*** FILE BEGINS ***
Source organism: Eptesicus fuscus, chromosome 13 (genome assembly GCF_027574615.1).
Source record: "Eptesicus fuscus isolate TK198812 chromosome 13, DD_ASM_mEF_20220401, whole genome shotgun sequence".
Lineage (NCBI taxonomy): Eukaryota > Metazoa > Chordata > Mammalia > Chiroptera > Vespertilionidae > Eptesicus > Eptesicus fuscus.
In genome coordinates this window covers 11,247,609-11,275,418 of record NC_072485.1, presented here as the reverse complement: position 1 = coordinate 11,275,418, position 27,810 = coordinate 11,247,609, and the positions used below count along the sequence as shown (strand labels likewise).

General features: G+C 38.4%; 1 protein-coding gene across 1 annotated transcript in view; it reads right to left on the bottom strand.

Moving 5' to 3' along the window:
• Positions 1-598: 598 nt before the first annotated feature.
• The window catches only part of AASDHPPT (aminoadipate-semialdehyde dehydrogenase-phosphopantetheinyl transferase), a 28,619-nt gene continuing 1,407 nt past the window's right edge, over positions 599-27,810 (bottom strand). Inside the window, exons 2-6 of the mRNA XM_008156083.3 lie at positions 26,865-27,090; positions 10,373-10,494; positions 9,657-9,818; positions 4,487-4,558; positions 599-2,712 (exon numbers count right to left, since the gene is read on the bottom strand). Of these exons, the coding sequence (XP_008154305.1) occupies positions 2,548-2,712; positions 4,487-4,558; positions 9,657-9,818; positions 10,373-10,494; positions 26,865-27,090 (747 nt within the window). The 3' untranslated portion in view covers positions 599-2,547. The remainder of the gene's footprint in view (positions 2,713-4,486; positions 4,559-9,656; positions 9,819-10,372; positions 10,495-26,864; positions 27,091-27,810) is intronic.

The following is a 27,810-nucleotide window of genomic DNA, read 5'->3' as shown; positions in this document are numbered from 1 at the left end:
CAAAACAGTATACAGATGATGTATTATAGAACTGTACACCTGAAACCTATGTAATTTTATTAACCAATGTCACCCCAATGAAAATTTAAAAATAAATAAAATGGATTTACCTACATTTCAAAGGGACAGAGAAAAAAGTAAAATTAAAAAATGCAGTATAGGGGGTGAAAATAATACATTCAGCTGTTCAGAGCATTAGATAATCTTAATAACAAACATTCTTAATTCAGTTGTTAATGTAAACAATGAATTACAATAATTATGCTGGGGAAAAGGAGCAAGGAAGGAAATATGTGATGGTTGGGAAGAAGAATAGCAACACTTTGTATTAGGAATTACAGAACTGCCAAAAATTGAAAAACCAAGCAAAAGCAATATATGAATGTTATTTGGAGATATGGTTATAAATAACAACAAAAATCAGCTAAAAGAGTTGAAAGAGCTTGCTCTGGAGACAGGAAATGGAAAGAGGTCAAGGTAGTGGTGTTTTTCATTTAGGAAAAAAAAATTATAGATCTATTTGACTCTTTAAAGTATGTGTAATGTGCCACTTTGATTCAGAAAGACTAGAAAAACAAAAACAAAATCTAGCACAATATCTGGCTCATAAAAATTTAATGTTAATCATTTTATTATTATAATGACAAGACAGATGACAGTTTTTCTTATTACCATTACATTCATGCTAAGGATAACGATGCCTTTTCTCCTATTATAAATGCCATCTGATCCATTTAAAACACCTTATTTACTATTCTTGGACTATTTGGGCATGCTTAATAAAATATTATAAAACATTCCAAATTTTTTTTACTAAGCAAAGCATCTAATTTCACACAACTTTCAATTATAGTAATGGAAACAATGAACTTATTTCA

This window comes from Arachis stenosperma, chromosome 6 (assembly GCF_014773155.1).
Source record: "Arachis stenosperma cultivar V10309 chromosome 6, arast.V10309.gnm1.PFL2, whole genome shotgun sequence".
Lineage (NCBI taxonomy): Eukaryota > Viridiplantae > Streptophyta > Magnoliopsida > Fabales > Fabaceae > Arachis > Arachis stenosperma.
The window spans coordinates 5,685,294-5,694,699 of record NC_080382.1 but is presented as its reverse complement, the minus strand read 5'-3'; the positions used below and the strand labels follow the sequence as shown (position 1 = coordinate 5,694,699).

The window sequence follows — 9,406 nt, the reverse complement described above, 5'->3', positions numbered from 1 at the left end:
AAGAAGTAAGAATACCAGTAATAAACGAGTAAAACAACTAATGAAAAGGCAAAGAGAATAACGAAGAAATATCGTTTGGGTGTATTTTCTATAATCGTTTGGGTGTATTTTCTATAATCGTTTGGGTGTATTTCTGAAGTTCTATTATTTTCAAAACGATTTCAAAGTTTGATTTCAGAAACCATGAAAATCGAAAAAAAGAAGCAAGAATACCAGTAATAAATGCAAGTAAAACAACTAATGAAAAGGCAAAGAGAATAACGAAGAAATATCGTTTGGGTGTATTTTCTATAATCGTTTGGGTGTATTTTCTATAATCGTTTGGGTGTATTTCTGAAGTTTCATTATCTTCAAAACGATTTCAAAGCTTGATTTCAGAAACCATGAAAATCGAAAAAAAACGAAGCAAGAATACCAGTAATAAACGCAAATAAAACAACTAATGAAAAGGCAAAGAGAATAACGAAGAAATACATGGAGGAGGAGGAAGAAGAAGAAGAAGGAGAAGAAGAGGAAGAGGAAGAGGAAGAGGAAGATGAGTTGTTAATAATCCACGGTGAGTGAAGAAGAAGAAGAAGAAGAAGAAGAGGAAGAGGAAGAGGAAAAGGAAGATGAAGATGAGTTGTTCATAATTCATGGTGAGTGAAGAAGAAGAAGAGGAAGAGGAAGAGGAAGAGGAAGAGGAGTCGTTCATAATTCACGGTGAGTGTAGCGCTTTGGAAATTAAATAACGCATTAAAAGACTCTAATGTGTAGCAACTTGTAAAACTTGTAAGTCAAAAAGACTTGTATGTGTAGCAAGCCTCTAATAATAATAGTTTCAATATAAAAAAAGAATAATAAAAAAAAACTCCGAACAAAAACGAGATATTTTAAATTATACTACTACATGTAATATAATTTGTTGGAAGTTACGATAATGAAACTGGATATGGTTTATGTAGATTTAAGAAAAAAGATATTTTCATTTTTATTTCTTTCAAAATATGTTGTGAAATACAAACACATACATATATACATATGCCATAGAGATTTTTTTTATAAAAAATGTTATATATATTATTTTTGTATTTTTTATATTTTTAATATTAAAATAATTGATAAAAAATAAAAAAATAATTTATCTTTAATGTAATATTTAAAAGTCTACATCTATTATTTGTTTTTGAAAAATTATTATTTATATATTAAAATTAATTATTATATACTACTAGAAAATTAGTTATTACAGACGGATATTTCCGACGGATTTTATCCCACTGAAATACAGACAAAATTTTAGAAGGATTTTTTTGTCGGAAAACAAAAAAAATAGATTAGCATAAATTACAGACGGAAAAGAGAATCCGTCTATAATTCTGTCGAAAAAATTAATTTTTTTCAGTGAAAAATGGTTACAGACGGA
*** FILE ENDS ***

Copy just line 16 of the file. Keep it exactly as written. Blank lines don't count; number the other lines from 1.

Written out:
AAGAAGTAAGAATACCAGTAATAAACGAGTAAAACAACTAATGAAAAGGCAAAGAGAATAACGAAGAAATATCGTTTGGGTGTATTTTCTATAATCGTTTGGGTGTATTTTCTATAATCGTTTGGGTGTATTTCTGAAGTTCTATTATTTTCAAAACGATTTCAAAGTTTGATTTCAGAAACCATGAAAATCGAAAAAAAGAAGCAAGAATACCAGTAATAAATGCAAGTAAAACAACTAATGAAAAGGCAAAGAGAATAACGAAGAAATATCGTTTGGGTGTATTTTCTATAATCGTTTGGGTGTATTTTCTATAATCGTTTGGGTGTATTTCTGAAGTTTCATTATCTTCAAAACGATTTCAAAGCTTGATTTCAGAAACCATGAAAATCGAAAAAAAACGAAGCAAGAATACCAGTAATAAACGCAAATAAAACAACTAATGAAAAGGCAAAGAGAATAACGAAGAAATACATGGAGGAGGAGGAAGAAGAAGAAGAAGGAGAAGAAGAGGAAGAGGAAGAGGAAGAGGAAGATGAGTTGTTAATAATCCACGGTGAGTGAAGAAGAAGAAGAAGAAGAAGAAGAGGAAGAGGAAGAGGAAAAGGAAGATGAAGATGAGTTGTTCATAATTCATGGTGAGTGAAGAAGAAGAAGAGGAAGAGGAAGAGGAAGAGGAAGAGGAGTCGTTCATAATTCACGGTGAGTGTAGCGCTTTGGAAATTAAATAACGCATTAAAAGACTCTAATGTGTAGCAACTTGTAAAACTTGTAAGTCAAAAAGACTTGTATGTGTAGCAAGCCTCTAATAATAATAGTTTCAATATAAAAAAAGAATAATAAAAAAAAACTCCGAACAAAAACGAGATATTTTAAATTATACTACTACATGTAATATAATTTGTTGGAAGTTACGATAATGAAACTGGATATGGTTTATGTAGATTTAAGAAAAAAGATATTTTCATTTTTATTTCTTTCAAAATATGTTGTGAAATACAAACACATACATATATACATATGCCATAGAGATTTTTTTTATAAAAAATGTTATATATATTATTTTTGTATTTTTTATATTTTTAATATTAAAATAATTGATAAAAAATAAAAAAATAATTTATCTTTAATGTAATATTTAAAAGTCTACATCTATTATTTGTTTTTGAAAAATTATTATTTATATATTAAAATTAATTATTATATACTACTAGAAAATTAGTTATTACAGACGGATATTTCCGACGGATTTTATCCCACTGAAATACAGACAAAATTTTAGAAGGATTTTTTTGTCGGAAAACAAAAAAAATAGATTAGCATAAATTACAGACGGAAAAGAGAATCCGTCTATAATTCTGTCGAAAAAATTAATTTTTTTCAGTGAAAAATGGTTACAGACGGA